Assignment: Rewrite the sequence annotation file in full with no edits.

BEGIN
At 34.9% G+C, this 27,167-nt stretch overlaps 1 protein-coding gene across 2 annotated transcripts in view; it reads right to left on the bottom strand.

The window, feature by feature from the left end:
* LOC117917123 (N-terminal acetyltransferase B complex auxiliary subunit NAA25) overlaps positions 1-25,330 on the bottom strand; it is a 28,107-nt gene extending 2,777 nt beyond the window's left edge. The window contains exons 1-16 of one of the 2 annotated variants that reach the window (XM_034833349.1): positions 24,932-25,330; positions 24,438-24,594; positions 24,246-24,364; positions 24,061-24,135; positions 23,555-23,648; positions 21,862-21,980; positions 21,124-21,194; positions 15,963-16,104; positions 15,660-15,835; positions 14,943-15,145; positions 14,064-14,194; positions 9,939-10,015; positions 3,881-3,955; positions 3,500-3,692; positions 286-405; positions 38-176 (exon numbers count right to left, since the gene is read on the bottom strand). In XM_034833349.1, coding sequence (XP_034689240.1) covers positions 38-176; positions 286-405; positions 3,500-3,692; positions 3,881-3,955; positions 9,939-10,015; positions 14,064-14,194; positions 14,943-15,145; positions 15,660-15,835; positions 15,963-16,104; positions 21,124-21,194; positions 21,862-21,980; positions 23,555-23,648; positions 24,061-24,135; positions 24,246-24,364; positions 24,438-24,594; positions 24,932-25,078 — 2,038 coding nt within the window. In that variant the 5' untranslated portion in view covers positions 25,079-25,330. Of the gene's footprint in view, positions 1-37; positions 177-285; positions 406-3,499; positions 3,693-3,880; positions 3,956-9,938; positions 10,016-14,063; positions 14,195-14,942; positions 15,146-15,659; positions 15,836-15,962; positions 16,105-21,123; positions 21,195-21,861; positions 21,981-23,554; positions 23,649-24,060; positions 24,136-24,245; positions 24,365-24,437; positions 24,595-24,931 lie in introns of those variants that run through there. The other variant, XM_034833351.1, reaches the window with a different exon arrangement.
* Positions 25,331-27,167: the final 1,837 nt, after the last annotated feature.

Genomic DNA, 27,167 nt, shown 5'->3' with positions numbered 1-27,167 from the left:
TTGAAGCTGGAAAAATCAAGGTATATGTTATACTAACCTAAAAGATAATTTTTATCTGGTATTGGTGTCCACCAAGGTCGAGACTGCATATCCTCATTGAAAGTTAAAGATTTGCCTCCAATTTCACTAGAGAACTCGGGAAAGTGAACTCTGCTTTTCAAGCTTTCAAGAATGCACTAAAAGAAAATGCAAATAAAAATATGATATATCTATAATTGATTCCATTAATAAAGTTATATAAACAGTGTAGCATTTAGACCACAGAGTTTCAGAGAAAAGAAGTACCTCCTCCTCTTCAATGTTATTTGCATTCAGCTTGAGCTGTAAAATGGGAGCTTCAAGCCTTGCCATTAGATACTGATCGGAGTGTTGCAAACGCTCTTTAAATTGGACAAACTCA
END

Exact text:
At 34.9% G+C, this 27,167-nt stretch overlaps 1 protein-coding gene across 2 annotated transcripts in view; it reads right to left on the bottom strand.

The window, feature by feature from the left end:
* LOC117917123 (N-terminal acetyltransferase B complex auxiliary subunit NAA25) overlaps positions 1-25,330 on the bottom strand; it is a 28,107-nt gene extending 2,777 nt beyond the window's left edge. The window contains exons 1-16 of one of the 2 annotated variants that reach the window (XM_034833349.1): positions 24,932-25,330; positions 24,438-24,594; positions 24,246-24,364; positions 24,061-24,135; positions 23,555-23,648; positions 21,862-21,980; positions 21,124-21,194; positions 15,963-16,104; positions 15,660-15,835; positions 14,943-15,145; positions 14,064-14,194; positions 9,939-10,015; positions 3,881-3,955; positions 3,500-3,692; positions 286-405; positions 38-176 (exon numbers count right to left, since the gene is read on the bottom strand). In XM_034833349.1, coding sequence (XP_034689240.1) covers positions 38-176; positions 286-405; positions 3,500-3,692; positions 3,881-3,955; positions 9,939-10,015; positions 14,064-14,194; positions 14,943-15,145; positions 15,660-15,835; positions 15,963-16,104; positions 21,124-21,194; positions 21,862-21,980; positions 23,555-23,648; positions 24,061-24,135; positions 24,246-24,364; positions 24,438-24,594; positions 24,932-25,078 — 2,038 coding nt within the window. In that variant the 5' untranslated portion in view covers positions 25,079-25,330. Of the gene's footprint in view, positions 1-37; positions 177-285; positions 406-3,499; positions 3,693-3,880; positions 3,956-9,938; positions 10,016-14,063; positions 14,195-14,942; positions 15,146-15,659; positions 15,836-15,962; positions 16,105-21,123; positions 21,195-21,861; positions 21,981-23,554; positions 23,649-24,060; positions 24,136-24,245; positions 24,365-24,437; positions 24,595-24,931 lie in introns of those variants that run through there. The other variant, XM_034833351.1, reaches the window with a different exon arrangement.
* Positions 25,331-27,167: the final 1,837 nt, after the last annotated feature.

Genomic DNA, 27,167 nt, shown 5'->3' with positions numbered 1-27,167 from the left:
TTGAAGCTGGAAAAATCAAGGTATATGTTATACTAACCTAAAAGATAATTTTTATCTGGTATTGGTGTCCACCAAGGTCGAGACTGCATATCCTCATTGAAAGTTAAAGATTTGCCTCCAATTTCACTAGAGAACTCGGGAAAGTGAACTCTGCTTTTCAAGCTTTCAAGAATGCACTAAAAGAAAATGCAAATAAAAATATGATATATCTATAATTGATTCCATTAATAAAGTTATATAAACAGTGTAGCATTTAGACCACAGAGTTTCAGAGAAAAGAAGTACCTCCTCCTCTTCAATGTTATTTGCATTCAGCTTGAGCTGTAAAATGGGAGCTTCAAGCCTTGCCATTAGATACTGATCGGAGTGTTGCAAACGCTCTTTAAATTGGACAAACTCA